TP: England. By miles. A home World Cup, a team with so little experience of having played together, and a challenge just to get out of the pool that should by rights have been keeping them awake at night since the second it was drawn. To have to get past a brilliant Wales side and the resurgent Australians just to make it to the knockout stages of your own tournament? That’s terrifying stuff. But inexperience in sport - and England are inexperienced - often manifests itself in the form of fearlessness. It will have to.
JDM: To go against the grain of my colleagues, I’m going to avoid England because of the fact that they are hosts. At every World Cup the home nation has achieved what has been expected, and more often than not even better. Bar 1999, the worst a host nation has ever done is reach the semi-finals, while South Africa and New Zealand twice have managed to win on home soil. With the Twickenham (and Etihad) crowd behind them, why can’t England reach the last four? Heck, why can’t they win the whole thing. There will be a tonne of pressure on the defending champions in a bid to give their departing half-dozen a fitting send off, and we all know what the pressure from the New Zealand public does at World Cup time.
What are you most looking forward to?
CH: More in hope than expectation, an uprising from the underclass: one of the South Seas island contingent, perhaps, or even poor old Italy, who are due a World Cup knock-out tie. Realistically speaking, the greatest joy will be the sight of the Wallaby midfielder Matt Giteau or the French centre Wesley Fofana proving that you don’t need to be the size of a house to play some rugby.
IH: The Pacific Islanders. The new ‘Pacific Warriors’ film has been a tantalising reminder of what they have offered in this competition. Their colour is required to prevent this tournament drifting into predictability.
HG: England’s matches against Wales and Australia should be spellbinding, deafening Twickenham occasions. And any signs that the host nation (plus Cardiff!) is embracing rugby beyond the simple parameters of spectators turning up to watch matches would be glorious. I’m going to Brighton on the first weekend – Springboks and Samoans, and Japanese and Americans in the Sussex sun, what more could you want?!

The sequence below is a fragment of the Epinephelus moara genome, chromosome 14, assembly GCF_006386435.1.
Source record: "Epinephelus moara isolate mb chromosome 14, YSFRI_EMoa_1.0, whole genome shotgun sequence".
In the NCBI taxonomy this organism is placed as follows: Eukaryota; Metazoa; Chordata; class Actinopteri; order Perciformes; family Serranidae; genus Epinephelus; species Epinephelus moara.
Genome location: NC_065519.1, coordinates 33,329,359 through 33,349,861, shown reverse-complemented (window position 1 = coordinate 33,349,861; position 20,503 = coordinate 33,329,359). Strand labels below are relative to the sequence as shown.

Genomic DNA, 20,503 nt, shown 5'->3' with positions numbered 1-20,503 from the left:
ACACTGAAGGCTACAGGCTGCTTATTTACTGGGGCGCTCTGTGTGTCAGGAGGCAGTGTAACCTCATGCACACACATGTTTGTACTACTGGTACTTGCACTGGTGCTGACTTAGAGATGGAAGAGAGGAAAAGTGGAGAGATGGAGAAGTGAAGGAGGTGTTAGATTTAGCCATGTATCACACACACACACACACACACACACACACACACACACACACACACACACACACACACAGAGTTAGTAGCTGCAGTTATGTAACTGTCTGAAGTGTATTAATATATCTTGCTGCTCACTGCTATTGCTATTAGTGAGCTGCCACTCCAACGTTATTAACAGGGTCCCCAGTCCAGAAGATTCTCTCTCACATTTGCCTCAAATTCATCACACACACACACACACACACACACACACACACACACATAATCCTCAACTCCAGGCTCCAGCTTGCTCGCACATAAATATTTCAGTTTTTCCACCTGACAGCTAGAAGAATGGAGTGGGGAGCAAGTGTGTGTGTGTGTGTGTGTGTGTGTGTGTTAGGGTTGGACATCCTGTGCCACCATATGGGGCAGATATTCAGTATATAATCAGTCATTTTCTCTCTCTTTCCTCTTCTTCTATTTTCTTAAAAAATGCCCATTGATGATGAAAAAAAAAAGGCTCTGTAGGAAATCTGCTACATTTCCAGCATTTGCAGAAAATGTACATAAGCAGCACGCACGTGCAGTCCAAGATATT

KG: Getting out and about to parts of the country where Union is not strong. Looking forward to covering matches in Leeds and Milton Keynes, and hoping the tournament produces the kind of mad, festival atmosphere conjured by the Olympics in 2012.
MM: Seeing how exactly Pool A pans out with Australia, England and Wales all in that particular pool of death and a potential climax in the game between the Wallabies and Wales on 10 October depending on the permutations of the pool by that point.
TP: Good grief. Where do you start? The whole thing. The All Blacks are slightly out in front, but what makes this the most mouth-watering Rugby World Cup ever is that England, Ireland, Australia, South Africa, Wales and arguably France all have every justification to believe they can and should be beating each other. Expect a whole load of brilliant matches.
JDM: Having been at the clash between the two sides last autumn, the Pool A meeting between England and Australia could be one of the greats. The Wallabies are a considerably better side than 10 months ago, and they appeared to bring out the best in England’s attack. Expect a points fest, though it may not be the happy ending the Twickenham faithful are looking for.
Who will win the 2015 Rugby World Cup?
CH: If France reach the last four, they could also end up as the last ones standing. More likely, Australia. The Wallabies love Britain so much, they have never failed to win a World Cup staged in these islands.
HG: You can construct all sorts of desperate cases for why New Zealand might not win it. Maybe Argentina will rough them up in the very first match, this Sunday, and all bets will be off. But this World Cup more than any other is set to be an endurance test. Who has the squad to cope? England, possibly, with their decent forwards cosseted by home comforts. Australia? South Africa? The winners of the France/Ireland pool? The eventual champions’ team may look substantially different in the final to the one they started the tournament with. So it has to be New Zealand, on the basis that they have more good players than anyone else.
KG: The head says New Zealand, but as we have seen so many times, the heart can blow a hole in any calculation once we reach the knockout stage, and the All Blacks are a team coming to the end of a cycle. The winners will be the team that makes fewest mistakes and takes its chances. Easy peasy.
MM: New Zealand - It’s unoriginal but it’s also hard to look past the All Blacks, who have lost just twice in the 47 Test matches they have played since Richie McCaw lifted aloft the trophy four years ago.
TP: New Zealand. On their day, no one can beat them. And the days when they didn’t have their day appear to be over.
JDM: A month ago it was England, but the closer the tournament gets, the less convinced I am. However, I don’t believe the All Black will win it either – they’re due another choke right, and a potential quarter-final against France in Cardiff will bring back some haunting memories – so who else. Ireland have never had a better chance to win, though they arrive off the back of two warm-up defeats that were more concerning than the scoreline suggests. Step forward Australia. Their 1991 and 1999 successes put them in good stead to triumph once again in the Northern Hemisphere, they’ve hit their stride at the right time and have managed to find a way to play Michael Hooper and David Pocock on the same side. Scary. Oh, and they beat the All Blacks last month.